Document Type

Theses, Ph.D


This item is available under a Creative Commons License for non-commercial use only



Publication Details

Successfully submitted for the award of Doctor of Philosophy (Ph.D) to the Dublin Institute of Technology, 2007.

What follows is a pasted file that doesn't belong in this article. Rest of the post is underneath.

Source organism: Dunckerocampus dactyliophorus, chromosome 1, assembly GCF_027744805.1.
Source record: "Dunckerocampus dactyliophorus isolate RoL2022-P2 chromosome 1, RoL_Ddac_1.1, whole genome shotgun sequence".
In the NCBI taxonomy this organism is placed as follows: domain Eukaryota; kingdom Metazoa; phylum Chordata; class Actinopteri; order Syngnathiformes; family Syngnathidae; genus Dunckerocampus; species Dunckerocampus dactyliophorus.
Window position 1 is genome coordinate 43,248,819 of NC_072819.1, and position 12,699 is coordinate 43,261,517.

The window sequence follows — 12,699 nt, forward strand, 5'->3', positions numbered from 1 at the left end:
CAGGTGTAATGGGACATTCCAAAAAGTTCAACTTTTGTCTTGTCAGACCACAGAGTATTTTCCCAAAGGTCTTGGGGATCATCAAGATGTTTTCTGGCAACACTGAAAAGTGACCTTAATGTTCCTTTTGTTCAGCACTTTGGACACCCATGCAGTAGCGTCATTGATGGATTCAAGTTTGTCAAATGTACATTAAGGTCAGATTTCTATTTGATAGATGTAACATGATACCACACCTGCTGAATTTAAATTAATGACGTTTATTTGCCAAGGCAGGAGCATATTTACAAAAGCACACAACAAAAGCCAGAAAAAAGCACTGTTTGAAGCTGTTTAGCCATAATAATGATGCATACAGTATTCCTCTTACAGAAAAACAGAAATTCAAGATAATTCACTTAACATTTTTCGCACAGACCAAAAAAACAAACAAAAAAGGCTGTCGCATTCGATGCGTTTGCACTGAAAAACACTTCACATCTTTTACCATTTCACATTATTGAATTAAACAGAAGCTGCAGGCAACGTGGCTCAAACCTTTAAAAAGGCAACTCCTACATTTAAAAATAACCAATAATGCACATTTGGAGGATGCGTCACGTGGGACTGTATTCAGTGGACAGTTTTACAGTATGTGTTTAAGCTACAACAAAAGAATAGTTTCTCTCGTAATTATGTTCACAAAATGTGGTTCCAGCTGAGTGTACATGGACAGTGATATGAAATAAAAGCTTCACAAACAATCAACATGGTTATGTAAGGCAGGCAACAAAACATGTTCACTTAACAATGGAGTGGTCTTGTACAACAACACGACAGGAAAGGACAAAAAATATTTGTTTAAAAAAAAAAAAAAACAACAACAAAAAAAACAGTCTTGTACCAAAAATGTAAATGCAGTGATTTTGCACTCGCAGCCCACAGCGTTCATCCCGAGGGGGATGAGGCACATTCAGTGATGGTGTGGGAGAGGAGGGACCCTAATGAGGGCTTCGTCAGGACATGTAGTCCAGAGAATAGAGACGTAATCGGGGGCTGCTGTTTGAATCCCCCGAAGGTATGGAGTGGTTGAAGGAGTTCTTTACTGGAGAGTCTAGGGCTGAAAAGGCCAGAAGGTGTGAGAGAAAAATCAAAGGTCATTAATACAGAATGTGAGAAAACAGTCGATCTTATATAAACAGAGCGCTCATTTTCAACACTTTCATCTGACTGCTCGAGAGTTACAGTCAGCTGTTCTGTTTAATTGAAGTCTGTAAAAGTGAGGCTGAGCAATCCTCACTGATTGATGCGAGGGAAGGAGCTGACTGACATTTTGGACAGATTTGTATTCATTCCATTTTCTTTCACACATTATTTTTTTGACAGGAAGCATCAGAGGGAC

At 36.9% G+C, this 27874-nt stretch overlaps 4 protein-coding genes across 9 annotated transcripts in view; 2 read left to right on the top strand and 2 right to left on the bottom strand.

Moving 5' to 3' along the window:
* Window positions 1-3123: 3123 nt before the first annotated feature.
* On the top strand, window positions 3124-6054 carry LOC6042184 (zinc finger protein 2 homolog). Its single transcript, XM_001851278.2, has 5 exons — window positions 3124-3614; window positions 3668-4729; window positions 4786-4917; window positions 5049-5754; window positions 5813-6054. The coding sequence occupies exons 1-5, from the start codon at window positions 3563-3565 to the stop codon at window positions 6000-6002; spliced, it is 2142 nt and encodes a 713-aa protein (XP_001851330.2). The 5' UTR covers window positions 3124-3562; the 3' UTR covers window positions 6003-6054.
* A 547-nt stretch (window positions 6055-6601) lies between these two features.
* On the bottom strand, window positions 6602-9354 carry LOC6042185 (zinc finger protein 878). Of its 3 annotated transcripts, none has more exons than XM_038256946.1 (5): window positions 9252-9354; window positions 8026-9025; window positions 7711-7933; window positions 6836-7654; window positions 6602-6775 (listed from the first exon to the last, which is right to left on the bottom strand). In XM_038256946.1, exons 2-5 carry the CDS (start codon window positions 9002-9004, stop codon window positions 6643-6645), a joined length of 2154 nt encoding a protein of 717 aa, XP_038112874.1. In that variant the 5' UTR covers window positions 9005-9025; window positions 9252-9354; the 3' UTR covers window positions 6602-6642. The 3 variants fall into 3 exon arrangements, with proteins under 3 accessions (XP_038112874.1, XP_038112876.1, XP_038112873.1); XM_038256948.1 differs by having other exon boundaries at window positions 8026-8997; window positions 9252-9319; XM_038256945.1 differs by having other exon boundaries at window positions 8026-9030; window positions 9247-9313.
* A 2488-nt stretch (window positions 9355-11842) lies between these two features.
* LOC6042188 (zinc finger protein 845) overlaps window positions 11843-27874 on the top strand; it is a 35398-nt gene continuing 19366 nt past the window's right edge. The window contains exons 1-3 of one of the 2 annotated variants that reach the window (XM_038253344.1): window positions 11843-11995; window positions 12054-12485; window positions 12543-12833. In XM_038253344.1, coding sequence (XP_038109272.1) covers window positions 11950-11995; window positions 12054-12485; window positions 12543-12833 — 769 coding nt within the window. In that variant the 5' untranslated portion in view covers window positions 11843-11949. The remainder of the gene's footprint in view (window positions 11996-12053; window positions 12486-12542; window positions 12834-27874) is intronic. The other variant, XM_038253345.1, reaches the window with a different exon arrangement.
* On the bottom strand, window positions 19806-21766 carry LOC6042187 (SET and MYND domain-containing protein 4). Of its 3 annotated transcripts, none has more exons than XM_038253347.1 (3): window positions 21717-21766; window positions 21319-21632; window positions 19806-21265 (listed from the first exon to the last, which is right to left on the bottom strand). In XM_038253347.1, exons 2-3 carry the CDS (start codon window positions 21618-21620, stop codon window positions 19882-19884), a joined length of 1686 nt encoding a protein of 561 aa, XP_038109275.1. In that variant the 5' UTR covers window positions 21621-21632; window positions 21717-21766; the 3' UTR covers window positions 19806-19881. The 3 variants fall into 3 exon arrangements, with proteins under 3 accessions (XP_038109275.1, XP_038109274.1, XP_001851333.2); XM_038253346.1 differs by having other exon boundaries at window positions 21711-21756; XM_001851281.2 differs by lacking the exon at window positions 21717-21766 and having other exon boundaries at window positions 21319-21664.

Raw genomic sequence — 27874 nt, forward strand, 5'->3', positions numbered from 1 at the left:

The quality of sediment in any aquatic ecosystem is vital to the health of that system. Sediments have been recognised as a major repository for persistent toxic substances. If sediments become sufficiently polluted they can lead to the disruption of surrounding natural biological communities. Therefore the monitoring of sediment quality is essential for successful ecosystem functioning in the marine environment. The aim of the present study was to employ an integrated approach of the toxicity evaluation of Irish marine sediments by correlating results of biotests with chemical analysis. Between 2004 and 2006 the Radiation and Environmental Science Centre (RESC) participate in three Biological Effects Quality Assurances in Monitoring Programme (BEQUALM) whole organism inter-calibration programmes. The aim of this study was to assess operator skill and ensure that the bioassay methods to be employed in this three and a half year project were fit for purpose and of a standard that was internationally acceptable. Chapters Three and Four describe the ecotoxicological evaluation of five organic contaminants frequently detected in marine sediments (Chapter three) and the effects of two metal contaminants (Chapter four) of concern (CdC12 and CuC12) on a battery of marine bioassays employed for sediment assessment. The sensitivity of each species varied for all compounds highlighting the importance of employing a battery of multitrophic bioassay for the ecotoxicological assessment of environmental samples. Suitability of the Microtox and T. battagliai tests for employment in TIE studies were further assess through spiking experiments with tributyltin. The potential toxicity of various exposure phases of sediment from around Ireland is assessed in Chapter five. In addition to the evaluation of multi-exposure phases the use of a battery of multi-trophic test species has been advocated by a number of researchers as testing of single or few organisms may not detect toxicants with a specific mode of action. Therefore the developed battery of bioassays was again employed in this study to assess porewater, elutriate, whole sediment and solvent extracts, however, it was not possible to correlate the observed ecotoxicological effects with a specific and/or class of contaminants based on sediment chemistry alone. Therefore porewaters found to elicit significant toxicity (Dunmore East and Alexandra Basin) with the test battery were selected for further Phase 1 Tie assessment. The results of which are described in Chapter Six. Furthermore, the effects of storage duration of marine sediment is discussed and recommendations for future studies outlined. Finally the last two chapters describe two further integrated methods for sediment toxicity evaluation. Chapter Seven outlines a Bioassay Directed Fractionation procedure for organic solvent extracts to identify the main causative “organic” agents of toxicity in Dunmore East sediment extracts. Chapter Eight outlines the methods employed in a study to investigate the effectiveness of using caged dogwhelks and oysters transplanted to monitor the induction of imposex in areas with previously determined high levels of organotins. The possible link between DNA damage pathways and developmental and reproductive abnormalities in dogwhelks and mussels are also discussed with the use of the Comet assay and correlated with imposex data.